Advances in Bioscience and Biotechnology
Vol.5 No.5(2014), Article ID:44480,8 pages DOI:10.4236/abb.2014.55050

Growth Kinetics Study of a Bacterial Consortium Producing Biosurfactants, Constructed with Six Strains Isolated from an Oily Sludge

Zohra Sadouk-Hachaïchi1,2*, Ammal Tazerouti1, Hocine Hacene2

1Laboratory of Applied Organic Chemistry, Faculty of Chemistry, University of Sciences and Technology H. Boumediène (USTHB), Algiers, Algeria

2Laboratory of Microbiology, Faculty of Biological Sciences, University of Sciences and Technology H. Boumediène (USTHB), Algiers, Algeria

Email: *,,

Copyright © 2014 by authors and Scientific Research Publishing Inc.

This work is licensed under the Creative Commons Attribution International License (CC BY).

Received 29 January 2014; revised 2 March 2014; accepted 19 March 2014


We investigated the ability of a bacterial community constructed with six strains isolated from an oily sludge, to utilize diesel oil at high concentrations. The consortium was able to grow at concentrations up to 84 g diesel oil/L and had produced biosurfactants during its active growth phase; these compounds, in their crude form, reduced the surface tension of distilled water from 72 mN/m to 31 mN/m, with a corresponding Critical Micelle Concentration value γCMC = 81 mg/L. The plot of specific growth rates obtained from the growth curves versus initial concentrations was found to fit adequately the experimental data by the Andrews inhibitory model, which resulted in the following kinetic constants: μmax = 0.535d−1 ± 0.063, KS = 18.68 g/L ± 3.59 and KI = 29.02 g/L ± 4.96, reflecting the slow biodegradation rate. At 25.2 g diesel oil/L, close to the optimal concentration S* = 23.28 g/L ± 4.23, the consortium metabolized diesel oil faster than each strain did individually, suggesting that the process was stimulated by a synergistic interaction between the members of the consortium.

Keywords:Andrews Model; Bacterial Consortium; Biodegradation; Biosurfactants; Diesel Oil; Kinetic Parameters

1. Introduction

The specific growth rate expresses the ability of a bacterial population to increase under favorable conditions: the change depends on the population as well as time following the equation: where is the bacterial abundance estimated after an incubation time, and. The relationship between the specific growth rate and the concentration of a substrate is regarded as an essential tool in all fields of microbiology, physiology, genetics, ecology or biotechnology [1] . Such relationship between the specific growth rate of a microbial pure culture and the concentration of a single substrate was formulated initially by Monod [2] as follows:, where is the maximum growth rate constant and, defined as the substrate concentration at which, is the saturation constant for the microorganism, substrate and cultural conditions specified. Later, Andrews [3] has proposed a mathematical model (known as Monod modified or Haldane-Andrews model) using an inhibition function to relate substrate concentration and specific growth rate as follows:, where is an inhibition constant. The Andrews model is considered as one of the most commonly used models for describing the growth inhibition kinetics of microorganisms [4] .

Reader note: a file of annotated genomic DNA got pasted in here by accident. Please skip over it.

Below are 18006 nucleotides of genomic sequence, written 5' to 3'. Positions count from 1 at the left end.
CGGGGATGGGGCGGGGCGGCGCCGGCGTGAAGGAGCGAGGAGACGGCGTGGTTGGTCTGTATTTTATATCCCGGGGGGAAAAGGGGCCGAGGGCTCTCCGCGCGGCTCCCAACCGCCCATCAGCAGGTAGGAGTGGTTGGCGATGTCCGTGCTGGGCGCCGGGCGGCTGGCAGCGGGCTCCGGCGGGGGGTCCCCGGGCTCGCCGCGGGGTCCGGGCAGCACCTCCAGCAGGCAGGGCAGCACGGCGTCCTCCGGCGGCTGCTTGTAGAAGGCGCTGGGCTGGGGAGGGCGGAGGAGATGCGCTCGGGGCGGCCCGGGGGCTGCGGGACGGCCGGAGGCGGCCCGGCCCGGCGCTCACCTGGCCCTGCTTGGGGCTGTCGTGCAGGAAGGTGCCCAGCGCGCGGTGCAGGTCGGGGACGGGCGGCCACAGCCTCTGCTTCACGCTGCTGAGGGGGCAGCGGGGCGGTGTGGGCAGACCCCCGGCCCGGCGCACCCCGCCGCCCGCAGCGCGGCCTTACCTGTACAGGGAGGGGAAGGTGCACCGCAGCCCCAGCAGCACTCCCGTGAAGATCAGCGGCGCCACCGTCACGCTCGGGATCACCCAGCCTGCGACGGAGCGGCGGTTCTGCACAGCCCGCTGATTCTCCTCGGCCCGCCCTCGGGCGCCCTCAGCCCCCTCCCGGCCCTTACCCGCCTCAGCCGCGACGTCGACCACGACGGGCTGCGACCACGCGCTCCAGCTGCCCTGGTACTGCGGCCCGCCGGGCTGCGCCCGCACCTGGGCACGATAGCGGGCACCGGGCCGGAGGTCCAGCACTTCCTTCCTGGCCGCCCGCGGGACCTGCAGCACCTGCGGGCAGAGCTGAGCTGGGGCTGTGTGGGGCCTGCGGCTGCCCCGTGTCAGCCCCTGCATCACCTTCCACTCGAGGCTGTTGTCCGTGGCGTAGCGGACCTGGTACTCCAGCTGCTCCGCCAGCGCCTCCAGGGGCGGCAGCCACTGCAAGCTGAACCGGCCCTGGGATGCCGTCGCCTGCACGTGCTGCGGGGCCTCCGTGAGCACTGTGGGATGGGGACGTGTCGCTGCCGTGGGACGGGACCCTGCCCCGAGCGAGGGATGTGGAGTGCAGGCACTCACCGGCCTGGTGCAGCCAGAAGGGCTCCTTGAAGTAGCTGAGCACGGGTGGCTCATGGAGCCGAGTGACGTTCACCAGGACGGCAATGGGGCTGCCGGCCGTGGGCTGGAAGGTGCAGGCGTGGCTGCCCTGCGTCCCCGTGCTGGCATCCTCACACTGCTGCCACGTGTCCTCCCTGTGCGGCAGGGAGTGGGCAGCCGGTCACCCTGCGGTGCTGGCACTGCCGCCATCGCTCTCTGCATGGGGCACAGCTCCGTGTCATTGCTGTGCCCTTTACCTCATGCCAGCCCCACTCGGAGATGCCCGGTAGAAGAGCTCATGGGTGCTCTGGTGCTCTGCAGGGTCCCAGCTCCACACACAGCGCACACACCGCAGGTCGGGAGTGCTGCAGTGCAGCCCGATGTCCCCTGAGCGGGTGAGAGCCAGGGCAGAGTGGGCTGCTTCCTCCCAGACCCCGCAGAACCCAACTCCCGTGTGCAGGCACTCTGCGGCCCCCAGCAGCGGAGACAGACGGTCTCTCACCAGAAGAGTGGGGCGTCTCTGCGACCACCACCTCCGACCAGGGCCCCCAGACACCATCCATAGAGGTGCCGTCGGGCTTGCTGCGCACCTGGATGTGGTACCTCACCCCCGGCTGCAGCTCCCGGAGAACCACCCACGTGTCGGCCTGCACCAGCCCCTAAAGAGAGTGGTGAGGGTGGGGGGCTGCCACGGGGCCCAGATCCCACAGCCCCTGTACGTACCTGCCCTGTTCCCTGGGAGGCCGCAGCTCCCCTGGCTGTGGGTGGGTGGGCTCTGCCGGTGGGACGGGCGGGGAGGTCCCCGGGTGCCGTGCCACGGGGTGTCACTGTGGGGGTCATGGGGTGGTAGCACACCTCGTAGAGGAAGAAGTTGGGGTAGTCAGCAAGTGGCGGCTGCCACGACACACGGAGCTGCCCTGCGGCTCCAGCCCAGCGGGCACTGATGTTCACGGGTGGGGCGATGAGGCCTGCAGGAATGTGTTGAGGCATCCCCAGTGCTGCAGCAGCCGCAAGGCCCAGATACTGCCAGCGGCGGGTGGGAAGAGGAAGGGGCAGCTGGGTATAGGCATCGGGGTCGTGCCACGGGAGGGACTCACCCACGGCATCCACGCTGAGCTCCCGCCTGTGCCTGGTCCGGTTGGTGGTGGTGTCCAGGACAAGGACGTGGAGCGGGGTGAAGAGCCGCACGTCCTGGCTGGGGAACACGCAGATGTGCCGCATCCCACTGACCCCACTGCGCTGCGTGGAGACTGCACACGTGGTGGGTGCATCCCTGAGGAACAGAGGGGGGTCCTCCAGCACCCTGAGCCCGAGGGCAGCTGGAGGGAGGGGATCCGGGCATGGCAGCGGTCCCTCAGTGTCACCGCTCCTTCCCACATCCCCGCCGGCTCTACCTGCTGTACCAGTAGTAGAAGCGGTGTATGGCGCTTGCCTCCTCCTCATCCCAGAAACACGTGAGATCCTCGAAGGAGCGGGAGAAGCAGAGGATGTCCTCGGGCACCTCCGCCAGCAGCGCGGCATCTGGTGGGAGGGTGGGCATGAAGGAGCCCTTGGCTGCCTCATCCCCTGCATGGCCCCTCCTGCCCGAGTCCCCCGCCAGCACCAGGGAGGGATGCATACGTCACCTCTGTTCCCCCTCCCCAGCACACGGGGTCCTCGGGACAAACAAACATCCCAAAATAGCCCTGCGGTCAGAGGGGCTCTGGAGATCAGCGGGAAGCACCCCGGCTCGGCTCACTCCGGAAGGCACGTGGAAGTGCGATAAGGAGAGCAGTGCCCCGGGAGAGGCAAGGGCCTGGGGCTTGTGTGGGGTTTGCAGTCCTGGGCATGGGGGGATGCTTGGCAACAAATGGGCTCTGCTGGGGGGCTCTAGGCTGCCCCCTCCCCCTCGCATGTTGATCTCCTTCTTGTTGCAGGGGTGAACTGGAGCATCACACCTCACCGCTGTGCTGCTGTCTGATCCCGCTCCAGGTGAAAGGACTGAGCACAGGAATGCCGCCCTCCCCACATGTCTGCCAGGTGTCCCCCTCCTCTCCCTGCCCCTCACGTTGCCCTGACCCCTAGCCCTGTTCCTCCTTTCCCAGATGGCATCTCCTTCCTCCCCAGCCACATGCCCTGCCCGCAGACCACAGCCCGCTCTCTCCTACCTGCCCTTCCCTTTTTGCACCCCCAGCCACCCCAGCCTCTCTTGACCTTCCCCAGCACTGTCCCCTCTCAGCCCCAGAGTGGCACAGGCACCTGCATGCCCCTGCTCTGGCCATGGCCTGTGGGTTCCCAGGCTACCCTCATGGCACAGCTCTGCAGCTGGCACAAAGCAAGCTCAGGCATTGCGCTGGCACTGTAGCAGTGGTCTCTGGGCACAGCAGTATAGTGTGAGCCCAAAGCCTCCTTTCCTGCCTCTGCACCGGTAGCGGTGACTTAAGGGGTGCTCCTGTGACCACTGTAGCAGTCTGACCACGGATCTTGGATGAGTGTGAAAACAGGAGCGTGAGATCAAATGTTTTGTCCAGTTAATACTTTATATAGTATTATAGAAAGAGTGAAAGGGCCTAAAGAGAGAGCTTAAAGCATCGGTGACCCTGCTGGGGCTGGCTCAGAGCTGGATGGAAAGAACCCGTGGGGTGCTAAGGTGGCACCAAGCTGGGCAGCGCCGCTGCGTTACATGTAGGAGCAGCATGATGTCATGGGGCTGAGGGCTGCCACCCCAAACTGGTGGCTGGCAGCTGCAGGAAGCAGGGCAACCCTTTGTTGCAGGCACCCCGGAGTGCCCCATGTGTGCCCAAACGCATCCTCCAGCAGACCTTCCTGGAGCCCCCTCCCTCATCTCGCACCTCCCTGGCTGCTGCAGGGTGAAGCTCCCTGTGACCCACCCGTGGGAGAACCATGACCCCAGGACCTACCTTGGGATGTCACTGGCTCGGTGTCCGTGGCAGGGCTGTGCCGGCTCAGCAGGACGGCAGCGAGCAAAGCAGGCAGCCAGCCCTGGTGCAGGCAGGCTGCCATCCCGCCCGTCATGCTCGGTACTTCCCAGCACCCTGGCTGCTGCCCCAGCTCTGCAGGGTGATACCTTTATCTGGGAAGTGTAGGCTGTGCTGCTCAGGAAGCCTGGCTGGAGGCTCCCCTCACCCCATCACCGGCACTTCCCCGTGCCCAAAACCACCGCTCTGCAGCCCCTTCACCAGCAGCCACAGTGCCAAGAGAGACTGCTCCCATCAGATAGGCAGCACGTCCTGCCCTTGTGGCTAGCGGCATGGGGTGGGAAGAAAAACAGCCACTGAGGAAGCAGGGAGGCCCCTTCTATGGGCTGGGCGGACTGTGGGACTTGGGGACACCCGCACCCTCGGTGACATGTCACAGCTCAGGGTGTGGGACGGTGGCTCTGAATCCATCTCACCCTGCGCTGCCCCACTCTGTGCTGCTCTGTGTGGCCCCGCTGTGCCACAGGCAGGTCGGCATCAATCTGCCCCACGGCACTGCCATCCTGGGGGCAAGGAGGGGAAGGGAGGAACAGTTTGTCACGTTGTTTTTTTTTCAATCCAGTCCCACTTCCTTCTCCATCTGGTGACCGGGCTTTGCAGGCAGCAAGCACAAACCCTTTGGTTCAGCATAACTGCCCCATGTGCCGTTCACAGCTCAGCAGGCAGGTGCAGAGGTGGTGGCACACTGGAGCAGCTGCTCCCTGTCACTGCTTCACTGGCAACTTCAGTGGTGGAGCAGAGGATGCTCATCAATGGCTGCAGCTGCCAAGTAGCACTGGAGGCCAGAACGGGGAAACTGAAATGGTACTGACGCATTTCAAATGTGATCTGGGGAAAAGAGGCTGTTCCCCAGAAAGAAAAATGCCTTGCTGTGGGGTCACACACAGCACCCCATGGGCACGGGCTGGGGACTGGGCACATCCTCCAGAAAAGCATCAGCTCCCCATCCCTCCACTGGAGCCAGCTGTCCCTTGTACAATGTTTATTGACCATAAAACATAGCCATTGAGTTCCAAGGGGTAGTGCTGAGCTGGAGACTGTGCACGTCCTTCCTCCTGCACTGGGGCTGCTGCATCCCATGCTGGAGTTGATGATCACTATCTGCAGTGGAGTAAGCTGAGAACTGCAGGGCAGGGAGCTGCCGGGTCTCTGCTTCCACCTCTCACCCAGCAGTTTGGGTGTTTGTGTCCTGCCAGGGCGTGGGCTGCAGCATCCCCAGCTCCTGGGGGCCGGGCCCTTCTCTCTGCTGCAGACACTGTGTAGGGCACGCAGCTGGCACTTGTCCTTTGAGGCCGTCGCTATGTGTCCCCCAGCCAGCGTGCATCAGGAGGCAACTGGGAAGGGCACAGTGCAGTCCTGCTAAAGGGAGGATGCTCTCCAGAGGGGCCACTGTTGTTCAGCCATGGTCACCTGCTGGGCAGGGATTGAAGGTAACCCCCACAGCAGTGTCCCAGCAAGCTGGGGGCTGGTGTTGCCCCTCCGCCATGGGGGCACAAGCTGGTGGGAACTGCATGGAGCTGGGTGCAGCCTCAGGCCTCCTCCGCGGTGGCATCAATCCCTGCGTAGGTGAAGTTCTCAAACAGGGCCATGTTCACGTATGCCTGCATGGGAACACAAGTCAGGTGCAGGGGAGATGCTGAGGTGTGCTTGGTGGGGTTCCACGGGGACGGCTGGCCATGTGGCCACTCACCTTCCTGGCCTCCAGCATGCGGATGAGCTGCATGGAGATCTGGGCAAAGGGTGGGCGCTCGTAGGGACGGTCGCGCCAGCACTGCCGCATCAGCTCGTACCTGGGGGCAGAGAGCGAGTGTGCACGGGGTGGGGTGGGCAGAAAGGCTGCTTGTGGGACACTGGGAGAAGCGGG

The abilities of certain bacteria to utilize diesel oil as growth substrate have been extensively studied using a variety of microorganisms [5] -[8] .

In the present study, we used a defined bacterial community, reconstructed with six strains isolated from a residual oily sludge collected from a diesel oil storage tank, in order to model mathematically the growth of the microbial consortium using diesel oil as the carbon and energy source. The aim of the study is to define optimal conditions for the elimination of pollutants generated by the petroleum industry and to avert a possible deterioration of diesel oil quality during storage.

2. Materials and Methods

2.1. Isolation and Culture Conditions

The bacterial consortium was isolated by selective enrichment from a residual oily sludge collected from a diesel oil storage tank located in an oil refinery. Diesel oil was used at high initial concentration as the substrate to enrich the prevalent species. One gram of this sludge was added directly to a 500 ml-Erlenmeyer flask containing 100 ml of mineral salts medium (MSM) supplemented with 0, 1% (v/v) of diesel oil (bought from a service station). The MSM used for all incubations contained (per liter of distilled water):10 g KH2PO4, 3 g K2HPO4, 2 g NH4NO3 (major salts solution A) and 0.3 g MgSO4 (7H2O); 0.1 g NaCl; 10 mg CaCl2; 1 mg MnCl2; 1 mg CuCl2, 1 mg FeSO4, 1 mg ZnSO4 and 0.1 mg MoO3 The pH of the solution A was adjusted to pH = 7 with NaOH before autoclaving (120˚C, 20 min). The other elements were sterilized separately (120˚C, 20 min) and added aseptically, after cooling at room temperature, to solution A to form MSM. Culture was incubated aerobically on a rotary platform shaker operating at 100 rotations/min (rpm) (Janke & Kunkel, IKA-WERH, KS 500). Diesel oil was used as the substrate to enrich the prevalent species: the enrichments were transferred four times at a 10% (v/v) inoculum into 500 ml-Erlenmeyer flask containing 90 ml of MSM supplemented with 1% (v/v) diesel oil (=8.4 g diesel oil/L).

The enriched bacterial consortium was identified to contain six bacterial strains. The microorganisms were isolated as pure cultures by the conventional streak-plate technique and transferred to liquid cultures. A preculture was carried out in 250 ml-Erlenmeyer flask containing 50 ml of MSM with diesel oil at the concentration 0, 25% (v/v). The flask was incubated during 48 hours at 27˚C under 100 rpm rotary shaking. 8 ml of the preculture were inoculated into 500 ml-Erlenmeyer flasks containing 100 ml of MSM added with diesel oil at the concentration ranging from 1% to 10% (v/v). The flasks were incubated at 27˚C under 100 rpm rotary shaking.

Growth was followed during the intervals between sampling by the measure of the optical density (OD600) of culture sample diluted at 10−1, by means of the spectrophotometer MF 320 N DO (JOUAN S.A-FRANCE); due to the poorly soluble nature of diesel oil in water, the measures were achieved as described in [9] . All experiments were performed in duplicate. Activity assays were done in duplicate and plotted as mean values.